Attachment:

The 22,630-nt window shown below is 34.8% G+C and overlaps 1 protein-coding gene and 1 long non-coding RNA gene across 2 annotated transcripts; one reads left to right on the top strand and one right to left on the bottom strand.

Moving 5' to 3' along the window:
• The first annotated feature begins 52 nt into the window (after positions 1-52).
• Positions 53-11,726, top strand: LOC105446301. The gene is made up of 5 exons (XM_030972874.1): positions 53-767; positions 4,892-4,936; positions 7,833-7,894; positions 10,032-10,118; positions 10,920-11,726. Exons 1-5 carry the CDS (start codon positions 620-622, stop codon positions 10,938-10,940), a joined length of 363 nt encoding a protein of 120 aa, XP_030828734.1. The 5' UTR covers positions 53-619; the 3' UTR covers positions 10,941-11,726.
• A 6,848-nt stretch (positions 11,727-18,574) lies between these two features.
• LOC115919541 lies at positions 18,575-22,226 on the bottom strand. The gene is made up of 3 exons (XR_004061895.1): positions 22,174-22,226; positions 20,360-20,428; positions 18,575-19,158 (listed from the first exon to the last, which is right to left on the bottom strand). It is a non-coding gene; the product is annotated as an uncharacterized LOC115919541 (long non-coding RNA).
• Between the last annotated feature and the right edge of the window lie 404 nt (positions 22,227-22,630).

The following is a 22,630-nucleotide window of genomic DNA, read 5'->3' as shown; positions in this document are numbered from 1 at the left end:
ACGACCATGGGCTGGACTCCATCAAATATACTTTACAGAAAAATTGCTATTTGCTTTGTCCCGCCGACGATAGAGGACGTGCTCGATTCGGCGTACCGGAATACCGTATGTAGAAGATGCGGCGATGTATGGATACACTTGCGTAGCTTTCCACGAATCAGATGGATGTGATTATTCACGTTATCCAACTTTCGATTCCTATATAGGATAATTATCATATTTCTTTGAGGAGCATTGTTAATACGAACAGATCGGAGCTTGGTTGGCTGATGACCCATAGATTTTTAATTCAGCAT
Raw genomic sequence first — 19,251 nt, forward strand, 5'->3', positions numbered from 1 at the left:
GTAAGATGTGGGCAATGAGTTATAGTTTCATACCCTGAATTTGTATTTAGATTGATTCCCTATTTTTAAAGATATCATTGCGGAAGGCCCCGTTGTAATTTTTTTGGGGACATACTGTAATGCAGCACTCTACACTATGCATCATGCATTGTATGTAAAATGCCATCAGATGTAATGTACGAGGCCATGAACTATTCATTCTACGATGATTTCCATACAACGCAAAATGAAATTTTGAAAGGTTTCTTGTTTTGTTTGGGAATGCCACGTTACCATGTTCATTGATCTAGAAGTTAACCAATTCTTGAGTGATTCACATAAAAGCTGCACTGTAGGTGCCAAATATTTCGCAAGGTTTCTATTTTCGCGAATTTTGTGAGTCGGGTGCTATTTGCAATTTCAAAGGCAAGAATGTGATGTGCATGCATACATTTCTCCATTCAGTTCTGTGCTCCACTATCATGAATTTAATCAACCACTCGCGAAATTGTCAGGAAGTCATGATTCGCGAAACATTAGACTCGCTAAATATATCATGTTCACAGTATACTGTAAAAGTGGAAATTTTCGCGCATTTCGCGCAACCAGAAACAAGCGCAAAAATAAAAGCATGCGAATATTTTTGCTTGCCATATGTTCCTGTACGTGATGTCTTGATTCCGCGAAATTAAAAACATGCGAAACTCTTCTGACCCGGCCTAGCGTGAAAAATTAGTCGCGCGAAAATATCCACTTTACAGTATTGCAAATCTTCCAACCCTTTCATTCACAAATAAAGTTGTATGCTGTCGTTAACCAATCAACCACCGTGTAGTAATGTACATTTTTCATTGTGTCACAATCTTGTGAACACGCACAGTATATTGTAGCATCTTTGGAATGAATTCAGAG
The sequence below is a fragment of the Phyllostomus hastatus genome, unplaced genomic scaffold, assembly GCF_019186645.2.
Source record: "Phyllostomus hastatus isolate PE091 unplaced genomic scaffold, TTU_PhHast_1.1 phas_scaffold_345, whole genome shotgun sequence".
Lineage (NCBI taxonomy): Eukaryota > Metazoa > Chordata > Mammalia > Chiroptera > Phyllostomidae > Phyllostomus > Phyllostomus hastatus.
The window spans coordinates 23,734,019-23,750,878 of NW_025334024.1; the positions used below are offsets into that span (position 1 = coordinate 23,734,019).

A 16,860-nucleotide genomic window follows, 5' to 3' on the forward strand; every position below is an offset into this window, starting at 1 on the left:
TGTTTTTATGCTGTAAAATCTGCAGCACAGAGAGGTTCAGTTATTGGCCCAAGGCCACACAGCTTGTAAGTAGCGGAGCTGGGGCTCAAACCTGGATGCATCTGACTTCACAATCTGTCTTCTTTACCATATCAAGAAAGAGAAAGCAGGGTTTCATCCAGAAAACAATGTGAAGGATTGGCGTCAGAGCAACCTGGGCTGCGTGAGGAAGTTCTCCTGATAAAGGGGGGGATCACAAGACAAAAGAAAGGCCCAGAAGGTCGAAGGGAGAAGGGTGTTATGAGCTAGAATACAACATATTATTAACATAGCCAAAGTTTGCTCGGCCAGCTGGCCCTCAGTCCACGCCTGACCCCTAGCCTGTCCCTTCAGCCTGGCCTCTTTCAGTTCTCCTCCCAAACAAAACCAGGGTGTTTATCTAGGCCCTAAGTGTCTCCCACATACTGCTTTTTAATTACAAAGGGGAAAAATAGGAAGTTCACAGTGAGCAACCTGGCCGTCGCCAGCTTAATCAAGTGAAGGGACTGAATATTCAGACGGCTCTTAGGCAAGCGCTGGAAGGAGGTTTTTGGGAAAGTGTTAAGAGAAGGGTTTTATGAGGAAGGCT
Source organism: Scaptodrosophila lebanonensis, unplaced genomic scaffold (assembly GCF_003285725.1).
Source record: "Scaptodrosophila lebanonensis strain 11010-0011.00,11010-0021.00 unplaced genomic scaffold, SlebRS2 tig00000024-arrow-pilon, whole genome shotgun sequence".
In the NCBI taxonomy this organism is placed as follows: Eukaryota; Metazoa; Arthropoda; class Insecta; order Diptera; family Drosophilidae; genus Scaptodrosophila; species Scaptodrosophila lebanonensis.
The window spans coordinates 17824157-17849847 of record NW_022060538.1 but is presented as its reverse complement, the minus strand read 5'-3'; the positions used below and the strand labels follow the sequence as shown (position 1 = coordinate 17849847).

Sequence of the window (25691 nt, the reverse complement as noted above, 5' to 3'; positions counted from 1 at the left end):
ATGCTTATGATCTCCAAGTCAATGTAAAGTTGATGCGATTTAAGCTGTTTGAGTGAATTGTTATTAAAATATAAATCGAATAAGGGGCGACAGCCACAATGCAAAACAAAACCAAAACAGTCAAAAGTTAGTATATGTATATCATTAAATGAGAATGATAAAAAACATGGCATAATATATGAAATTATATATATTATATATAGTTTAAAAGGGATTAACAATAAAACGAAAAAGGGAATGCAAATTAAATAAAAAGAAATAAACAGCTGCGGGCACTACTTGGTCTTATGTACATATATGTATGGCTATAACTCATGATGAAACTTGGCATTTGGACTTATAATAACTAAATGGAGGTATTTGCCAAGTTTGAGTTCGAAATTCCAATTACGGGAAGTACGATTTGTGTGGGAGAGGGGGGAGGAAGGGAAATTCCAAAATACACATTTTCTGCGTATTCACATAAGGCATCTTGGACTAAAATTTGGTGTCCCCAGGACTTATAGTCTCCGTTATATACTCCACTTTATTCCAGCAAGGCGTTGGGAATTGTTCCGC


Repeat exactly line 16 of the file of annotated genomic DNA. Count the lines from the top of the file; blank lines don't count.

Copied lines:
A 16,860-nucleotide genomic window follows, 5' to 3' on the forward strand; every position below is an offset into this window, starting at 1 on the left: